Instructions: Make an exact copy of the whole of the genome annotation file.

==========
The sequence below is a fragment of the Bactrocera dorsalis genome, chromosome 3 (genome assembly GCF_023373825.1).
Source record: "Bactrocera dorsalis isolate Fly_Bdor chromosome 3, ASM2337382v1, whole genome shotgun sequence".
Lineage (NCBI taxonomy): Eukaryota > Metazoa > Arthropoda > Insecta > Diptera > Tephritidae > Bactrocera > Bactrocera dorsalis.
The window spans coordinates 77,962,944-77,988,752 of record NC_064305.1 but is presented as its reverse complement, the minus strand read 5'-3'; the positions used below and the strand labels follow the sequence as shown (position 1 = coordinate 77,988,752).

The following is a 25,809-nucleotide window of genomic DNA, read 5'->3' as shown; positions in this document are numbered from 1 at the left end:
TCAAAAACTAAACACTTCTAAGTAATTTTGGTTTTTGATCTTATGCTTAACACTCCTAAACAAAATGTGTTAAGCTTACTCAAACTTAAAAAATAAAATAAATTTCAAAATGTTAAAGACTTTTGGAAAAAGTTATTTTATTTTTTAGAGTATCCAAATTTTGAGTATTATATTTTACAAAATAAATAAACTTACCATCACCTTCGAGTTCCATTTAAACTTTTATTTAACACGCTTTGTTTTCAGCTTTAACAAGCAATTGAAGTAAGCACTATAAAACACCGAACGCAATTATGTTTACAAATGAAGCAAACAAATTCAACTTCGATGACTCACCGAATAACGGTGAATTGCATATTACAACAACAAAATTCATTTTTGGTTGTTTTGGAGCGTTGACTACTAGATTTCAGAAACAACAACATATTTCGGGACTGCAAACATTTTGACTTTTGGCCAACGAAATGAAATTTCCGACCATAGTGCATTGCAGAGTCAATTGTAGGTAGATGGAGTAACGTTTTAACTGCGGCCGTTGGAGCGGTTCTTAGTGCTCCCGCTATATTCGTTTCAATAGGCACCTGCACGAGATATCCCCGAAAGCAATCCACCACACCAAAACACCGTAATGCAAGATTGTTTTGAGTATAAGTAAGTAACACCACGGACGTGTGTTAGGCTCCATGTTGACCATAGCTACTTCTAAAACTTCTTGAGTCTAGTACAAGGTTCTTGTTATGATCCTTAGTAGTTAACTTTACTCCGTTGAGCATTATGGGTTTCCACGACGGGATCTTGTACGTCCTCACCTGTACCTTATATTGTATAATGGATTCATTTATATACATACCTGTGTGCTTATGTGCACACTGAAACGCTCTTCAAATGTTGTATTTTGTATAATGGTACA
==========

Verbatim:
The sequence below is a fragment of the Bactrocera dorsalis genome, chromosome 3 (genome assembly GCF_023373825.1).
Source record: "Bactrocera dorsalis isolate Fly_Bdor chromosome 3, ASM2337382v1, whole genome shotgun sequence".
Lineage (NCBI taxonomy): Eukaryota > Metazoa > Arthropoda > Insecta > Diptera > Tephritidae > Bactrocera > Bactrocera dorsalis.
The window spans coordinates 77,962,944-77,988,752 of record NC_064305.1 but is presented as its reverse complement, the minus strand read 5'-3'; the positions used below and the strand labels follow the sequence as shown (position 1 = coordinate 77,988,752).

The following is a 25,809-nucleotide window of genomic DNA, read 5'->3' as shown; positions in this document are numbered from 1 at the left end:
TCAAAAACTAAACACTTCTAAGTAATTTTGGTTTTTGATCTTATGCTTAACACTCCTAAACAAAATGTGTTAAGCTTACTCAAACTTAAAAAATAAAATAAATTTCAAAATGTTAAAGACTTTTGGAAAAAGTTATTTTATTTTTTAGAGTATCCAAATTTTGAGTATTATATTTTACAAAATAAATAAACTTACCATCACCTTCGAGTTCCATTTAAACTTTTATTTAACACGCTTTGTTTTCAGCTTTAACAAGCAATTGAAGTAAGCACTATAAAACACCGAACGCAATTATGTTTACAAATGAAGCAAACAAATTCAACTTCGATGACTCACCGAATAACGGTGAATTGCATATTACAACAACAAAATTCATTTTTGGTTGTTTTGGAGCGTTGACTACTAGATTTCAGAAACAACAACATATTTCGGGACTGCAAACATTTTGACTTTTGGCCAACGAAATGAAATTTCCGACCATAGTGCATTGCAGAGTCAATTGTAGGTAGATGGAGTAACGTTTTAACTGCGGCCGTTGGAGCGGTTCTTAGTGCTCCCGCTATATTCGTTTCAATAGGCACCTGCACGAGATATCCCCGAAAGCAATCCACCACACCAAAACACCGTAATGCAAGATTGTTTTGAGTATAAGTAAGTAACACCACGGACGTGTGTTAGGCTCCATGTTGACCATAGCTACTTCTAAAACTTCTTGAGTCTAGTACAAGGTTCTTGTTATGATCCTTAGTAGTTAACTTTACTCCGTTGAGCATTATGGGTTTCCACGACGGGATCTTGTACGTCCTCACCTGTACCTTATATTGTATAATGGATTCATTTATATACATACCTGTGTGCTTATGTGCACACTGAAACGCTCTTCAAATGTTGTATTTTGTATAATGGTACA